The Differences Between Bacteria And Viruses

Although bacteria and viruses are both too small to be seen without a microscope, theyâre as different as giraffes and goldfish.

Bacteria are relatively complex, single-celled creatures, many with a rigid wall, and a thin, rubbery membrane surrounding the fluid inside the cell. They can reproduce on their own. Fossilized records show that bacteria have existed for about 3.5 billion years, and bacteria can survive in different environments, including extreme heat and cold, radioactive waste, and the human body.

Most bacteria are harmless, and some actually help by digesting food, destroying disease-causing microbes, fighting cancer cells, and providing essential nutrients. Fewer than 1% of bacteria cause diseases in people.

Viruses are tinier: the largest of them are smaller than the smallest bacteria. All they have is a protein coat and a core of genetic material, either RNA or DNA. Unlike bacteria, viruses canât survive without a host. They can only reproduce by attaching themselves to cells. In most cases, they reprogram the cells to make new viruses until the cells burst and die. In other cases, they turn normal cells into malignant or cancerous cells.

Also unlike bacteria, most viruses do cause disease, and theyâre quite specific about the cells they attack. For example, certain viruses attack cells in the liver, respiratory system, or blood. In some cases, viruses target bacteria.

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Besides Vaccination What Else Can I Do To Prevent Bacterial And Viral Pneumonia

Receiving all recommended vaccinations is one of the best ways to prevent pneumonia. Additionally, there are several other ways to prevent pneumonia, including:

  • Quitting smoking, and avoiding secondhand smoke. Smoking damages your lungs.
  • Washing your hands before eating, before handling food, after using the restroom, and after being outside. If soap is not available, use an alcohol-based hand sanitizer.
  • Avoiding being around people who are sick. Ask them to visit when they are feeling better.
  • Not touching or sharing objects that are shared with others. Germs can be transferred from object to you if you touch your nose or mouth without washing or sanitizing your hands first.
  • Eating a healthy diet, exercise, and get enough rest. Healthy habits keep your immune system strong.
  • Getting treated for any other infections or health conditions you may have. These conditions could weaken your immune system, which could increase your chance of infections.
  • Avoiding excessive consumption of alcohol.

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Many Children Are Misdiagnosed With Viruses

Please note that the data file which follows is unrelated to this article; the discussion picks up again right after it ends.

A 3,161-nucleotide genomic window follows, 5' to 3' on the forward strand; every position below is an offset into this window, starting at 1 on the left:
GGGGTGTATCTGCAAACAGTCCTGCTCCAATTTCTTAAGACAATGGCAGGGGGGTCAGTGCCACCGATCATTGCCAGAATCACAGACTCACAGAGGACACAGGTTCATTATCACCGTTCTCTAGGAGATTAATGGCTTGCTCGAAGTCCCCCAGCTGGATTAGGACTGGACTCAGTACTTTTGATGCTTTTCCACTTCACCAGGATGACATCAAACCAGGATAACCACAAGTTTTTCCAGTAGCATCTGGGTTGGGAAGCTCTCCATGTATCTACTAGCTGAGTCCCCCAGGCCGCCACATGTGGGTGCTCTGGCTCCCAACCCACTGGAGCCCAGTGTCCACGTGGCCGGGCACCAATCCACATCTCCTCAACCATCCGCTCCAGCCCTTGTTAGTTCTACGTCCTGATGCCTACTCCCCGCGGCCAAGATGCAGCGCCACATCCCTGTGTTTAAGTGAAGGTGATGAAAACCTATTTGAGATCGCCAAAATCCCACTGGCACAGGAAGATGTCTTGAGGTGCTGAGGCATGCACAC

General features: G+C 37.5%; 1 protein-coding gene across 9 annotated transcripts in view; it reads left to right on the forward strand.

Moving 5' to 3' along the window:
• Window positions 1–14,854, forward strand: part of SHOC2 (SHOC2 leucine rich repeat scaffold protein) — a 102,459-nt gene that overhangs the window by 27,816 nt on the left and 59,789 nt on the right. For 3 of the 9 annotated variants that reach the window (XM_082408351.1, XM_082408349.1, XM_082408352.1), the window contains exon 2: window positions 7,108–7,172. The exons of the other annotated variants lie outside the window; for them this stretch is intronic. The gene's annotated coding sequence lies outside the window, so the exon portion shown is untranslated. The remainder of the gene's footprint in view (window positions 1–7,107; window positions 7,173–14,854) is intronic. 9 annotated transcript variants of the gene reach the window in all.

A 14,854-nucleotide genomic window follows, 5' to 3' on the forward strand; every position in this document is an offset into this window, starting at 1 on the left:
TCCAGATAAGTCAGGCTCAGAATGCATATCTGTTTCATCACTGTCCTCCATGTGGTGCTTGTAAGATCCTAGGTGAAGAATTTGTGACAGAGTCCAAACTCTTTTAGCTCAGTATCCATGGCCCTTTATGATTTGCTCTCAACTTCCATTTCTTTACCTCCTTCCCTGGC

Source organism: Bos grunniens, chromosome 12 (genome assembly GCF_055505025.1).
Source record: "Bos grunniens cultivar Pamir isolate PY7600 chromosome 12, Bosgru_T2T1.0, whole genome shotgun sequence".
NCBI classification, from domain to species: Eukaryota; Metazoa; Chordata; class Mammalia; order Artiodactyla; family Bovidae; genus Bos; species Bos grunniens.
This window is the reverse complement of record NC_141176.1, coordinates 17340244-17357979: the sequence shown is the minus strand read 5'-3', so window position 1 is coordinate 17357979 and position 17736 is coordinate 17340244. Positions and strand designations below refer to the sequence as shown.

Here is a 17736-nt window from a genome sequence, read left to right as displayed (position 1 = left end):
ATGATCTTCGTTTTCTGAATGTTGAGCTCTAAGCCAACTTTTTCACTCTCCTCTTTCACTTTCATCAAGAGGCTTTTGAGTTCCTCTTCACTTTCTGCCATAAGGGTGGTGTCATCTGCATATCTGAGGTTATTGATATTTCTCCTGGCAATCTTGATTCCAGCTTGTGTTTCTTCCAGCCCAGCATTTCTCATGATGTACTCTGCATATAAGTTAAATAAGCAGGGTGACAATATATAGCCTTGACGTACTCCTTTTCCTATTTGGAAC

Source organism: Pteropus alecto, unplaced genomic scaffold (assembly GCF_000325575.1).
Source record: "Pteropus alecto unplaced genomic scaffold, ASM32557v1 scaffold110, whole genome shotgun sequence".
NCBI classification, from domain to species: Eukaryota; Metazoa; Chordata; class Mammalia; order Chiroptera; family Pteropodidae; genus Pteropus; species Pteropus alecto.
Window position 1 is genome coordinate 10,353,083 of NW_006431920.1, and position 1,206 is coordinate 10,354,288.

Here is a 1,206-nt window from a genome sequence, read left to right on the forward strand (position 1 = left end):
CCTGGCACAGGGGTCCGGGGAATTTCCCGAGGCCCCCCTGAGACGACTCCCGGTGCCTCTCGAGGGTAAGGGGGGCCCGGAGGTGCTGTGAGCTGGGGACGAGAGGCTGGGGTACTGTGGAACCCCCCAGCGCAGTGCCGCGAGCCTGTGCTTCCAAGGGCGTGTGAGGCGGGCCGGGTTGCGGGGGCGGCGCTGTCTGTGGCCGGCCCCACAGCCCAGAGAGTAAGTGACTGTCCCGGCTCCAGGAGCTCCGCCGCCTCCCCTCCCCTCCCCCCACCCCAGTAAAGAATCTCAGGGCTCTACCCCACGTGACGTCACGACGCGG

Difference Between Viral Pneumonia And Bacterial Pneumonia #Bacterial_Pneumonia #Viral_Pneumonia

Currently, when a child visits the doctor or the emergency room with a fever, no quick method exists to determine if the child has a bacterial or viral illness.

Diagnosis relies on a blood sample or spinal fluid being taken, transferred to a lab, and waiting more than 48 hours to see if bacteria grow in the sample.

Prof. Michael Levin, from the Department of Medicine at Imperial College London, who led the study, explains: Fever is one of the most common reasons children are brought to medical care. However, every year many children are sent away from emergency departments or doctors surgeries because the medical team thinks they have a viral infection when in fact they are suffering from life-threatening bacterial infections which are often only diagnosed too late.

Conversely, many other children are admitted to hospital and receive antibiotics because the medical team is unable to immediately exclude the possibility of a bacterial infection but in fact, they are suffering from a virus, he adds.

Levin, who works in the pediatric infectious disease division, continues to say that while the research is at an early stage, the findings show that bacterial infection can be distinguished from other causes of fever including viral infection using a pattern of genes that are switched on or off in response to the infection.

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What Is Bacterial Pneumonia

Bacterial pneumonia is a type of pneumonia caused by bacteria. Bacterial pneumonia accounts for between 8 % to 13 % of all pneumonia cases. The most common cause of bacterial pneumonia is Strreptococcus pneumoniae. But other bacteria can cause it as well. People have a higher risk of getting bacterial pneumonia if they are older than 65, have conditions like asthma, diabetes, or heart diseases, are recovering from surgery, dont eat vitamins and minerals, have a weakened immune system, smoke, drink too much alcohol, and have viral pneumonia. The symptoms of bacterial pneumonia include high fever, coughing out greenish, yellow, or bloody mucus, chills, inability to breathe when moving around, feeling tired, low appetite, sharp stabby chest pain while taking a deep breath, sweating a lot, fast breathing and heartbeat, lips and fingernails turning blue, and confusion especially when older.